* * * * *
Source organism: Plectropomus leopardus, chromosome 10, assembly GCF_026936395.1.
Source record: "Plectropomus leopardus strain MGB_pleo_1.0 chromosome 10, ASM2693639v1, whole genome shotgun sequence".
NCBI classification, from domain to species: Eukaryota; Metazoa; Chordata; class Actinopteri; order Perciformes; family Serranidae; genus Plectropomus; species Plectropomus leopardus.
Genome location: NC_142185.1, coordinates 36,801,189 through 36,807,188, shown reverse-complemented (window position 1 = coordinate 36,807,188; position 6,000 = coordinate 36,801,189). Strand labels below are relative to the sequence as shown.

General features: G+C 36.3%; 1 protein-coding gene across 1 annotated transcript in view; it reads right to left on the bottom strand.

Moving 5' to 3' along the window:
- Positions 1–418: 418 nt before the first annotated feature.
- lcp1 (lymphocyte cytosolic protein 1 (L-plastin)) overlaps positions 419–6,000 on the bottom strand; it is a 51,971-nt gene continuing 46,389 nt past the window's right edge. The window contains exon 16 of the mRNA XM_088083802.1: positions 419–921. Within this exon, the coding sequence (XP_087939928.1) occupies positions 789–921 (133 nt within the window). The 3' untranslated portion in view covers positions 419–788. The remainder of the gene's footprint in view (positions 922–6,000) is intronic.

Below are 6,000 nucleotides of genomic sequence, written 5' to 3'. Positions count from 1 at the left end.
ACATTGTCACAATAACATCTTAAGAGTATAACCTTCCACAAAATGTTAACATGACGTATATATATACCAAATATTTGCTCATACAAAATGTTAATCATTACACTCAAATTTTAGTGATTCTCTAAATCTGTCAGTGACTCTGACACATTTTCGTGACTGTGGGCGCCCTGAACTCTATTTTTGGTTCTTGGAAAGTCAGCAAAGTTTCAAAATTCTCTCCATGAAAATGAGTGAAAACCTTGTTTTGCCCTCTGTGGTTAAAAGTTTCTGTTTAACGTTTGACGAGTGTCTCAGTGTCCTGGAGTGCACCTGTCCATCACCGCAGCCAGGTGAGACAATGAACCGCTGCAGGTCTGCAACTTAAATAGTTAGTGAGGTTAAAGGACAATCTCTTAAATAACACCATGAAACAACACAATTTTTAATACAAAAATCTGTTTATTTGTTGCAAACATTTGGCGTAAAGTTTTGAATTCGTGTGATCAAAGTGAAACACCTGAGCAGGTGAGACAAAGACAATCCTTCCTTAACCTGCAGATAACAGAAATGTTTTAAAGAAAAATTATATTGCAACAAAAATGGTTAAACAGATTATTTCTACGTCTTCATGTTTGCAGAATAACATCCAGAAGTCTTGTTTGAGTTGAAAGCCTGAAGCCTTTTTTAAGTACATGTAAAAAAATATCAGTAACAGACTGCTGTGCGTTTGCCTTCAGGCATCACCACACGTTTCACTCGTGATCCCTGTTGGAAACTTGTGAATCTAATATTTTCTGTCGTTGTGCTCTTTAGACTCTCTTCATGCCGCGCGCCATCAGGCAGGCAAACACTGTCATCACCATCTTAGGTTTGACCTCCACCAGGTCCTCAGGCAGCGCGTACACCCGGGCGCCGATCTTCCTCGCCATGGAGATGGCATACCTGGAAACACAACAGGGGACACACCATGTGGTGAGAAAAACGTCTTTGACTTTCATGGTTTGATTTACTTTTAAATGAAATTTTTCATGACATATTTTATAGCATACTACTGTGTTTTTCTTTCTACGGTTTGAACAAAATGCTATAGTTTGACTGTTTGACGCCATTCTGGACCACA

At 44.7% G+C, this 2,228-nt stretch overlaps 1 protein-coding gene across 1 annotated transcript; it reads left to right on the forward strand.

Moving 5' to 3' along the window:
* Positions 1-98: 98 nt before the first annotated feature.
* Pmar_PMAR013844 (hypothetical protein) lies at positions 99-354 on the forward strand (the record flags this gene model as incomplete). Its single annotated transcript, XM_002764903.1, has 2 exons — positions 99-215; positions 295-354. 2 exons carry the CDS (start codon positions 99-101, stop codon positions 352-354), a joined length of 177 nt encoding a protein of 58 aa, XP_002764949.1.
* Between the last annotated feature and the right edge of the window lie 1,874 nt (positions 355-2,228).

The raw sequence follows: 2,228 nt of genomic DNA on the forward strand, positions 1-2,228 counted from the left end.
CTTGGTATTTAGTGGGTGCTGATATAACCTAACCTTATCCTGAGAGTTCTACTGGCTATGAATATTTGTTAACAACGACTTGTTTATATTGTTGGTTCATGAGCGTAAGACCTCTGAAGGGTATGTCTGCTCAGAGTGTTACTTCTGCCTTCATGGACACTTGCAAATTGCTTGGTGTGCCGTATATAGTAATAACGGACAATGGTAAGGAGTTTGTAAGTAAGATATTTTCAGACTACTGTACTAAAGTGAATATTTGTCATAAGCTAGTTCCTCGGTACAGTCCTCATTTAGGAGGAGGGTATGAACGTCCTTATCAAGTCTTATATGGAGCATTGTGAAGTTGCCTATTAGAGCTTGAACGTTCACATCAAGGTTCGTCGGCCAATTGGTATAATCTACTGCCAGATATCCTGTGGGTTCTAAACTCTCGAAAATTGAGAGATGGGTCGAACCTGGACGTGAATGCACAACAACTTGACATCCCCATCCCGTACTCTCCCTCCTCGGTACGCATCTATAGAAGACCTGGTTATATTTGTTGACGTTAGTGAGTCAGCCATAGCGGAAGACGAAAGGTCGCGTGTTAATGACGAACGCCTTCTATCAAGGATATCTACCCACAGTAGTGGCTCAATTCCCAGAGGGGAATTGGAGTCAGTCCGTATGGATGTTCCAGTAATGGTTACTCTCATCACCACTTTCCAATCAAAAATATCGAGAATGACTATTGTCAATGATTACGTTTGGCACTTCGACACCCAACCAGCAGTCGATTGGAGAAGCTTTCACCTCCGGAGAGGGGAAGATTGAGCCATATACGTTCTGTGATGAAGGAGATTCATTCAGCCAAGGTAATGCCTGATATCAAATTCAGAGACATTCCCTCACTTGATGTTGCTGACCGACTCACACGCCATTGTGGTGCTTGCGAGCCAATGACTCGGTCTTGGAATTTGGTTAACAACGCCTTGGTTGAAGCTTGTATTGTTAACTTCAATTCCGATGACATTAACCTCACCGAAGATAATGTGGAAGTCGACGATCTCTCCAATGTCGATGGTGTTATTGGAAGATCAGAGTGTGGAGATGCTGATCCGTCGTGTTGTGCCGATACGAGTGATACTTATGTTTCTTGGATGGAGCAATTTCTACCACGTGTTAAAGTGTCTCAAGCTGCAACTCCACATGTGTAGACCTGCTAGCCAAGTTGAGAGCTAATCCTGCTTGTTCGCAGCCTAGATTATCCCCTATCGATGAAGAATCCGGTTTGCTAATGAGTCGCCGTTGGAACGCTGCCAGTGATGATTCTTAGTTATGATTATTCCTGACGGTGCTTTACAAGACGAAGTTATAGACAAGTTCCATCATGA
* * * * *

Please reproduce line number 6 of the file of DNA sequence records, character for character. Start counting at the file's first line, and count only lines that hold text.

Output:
Moving 5' to 3' along the window: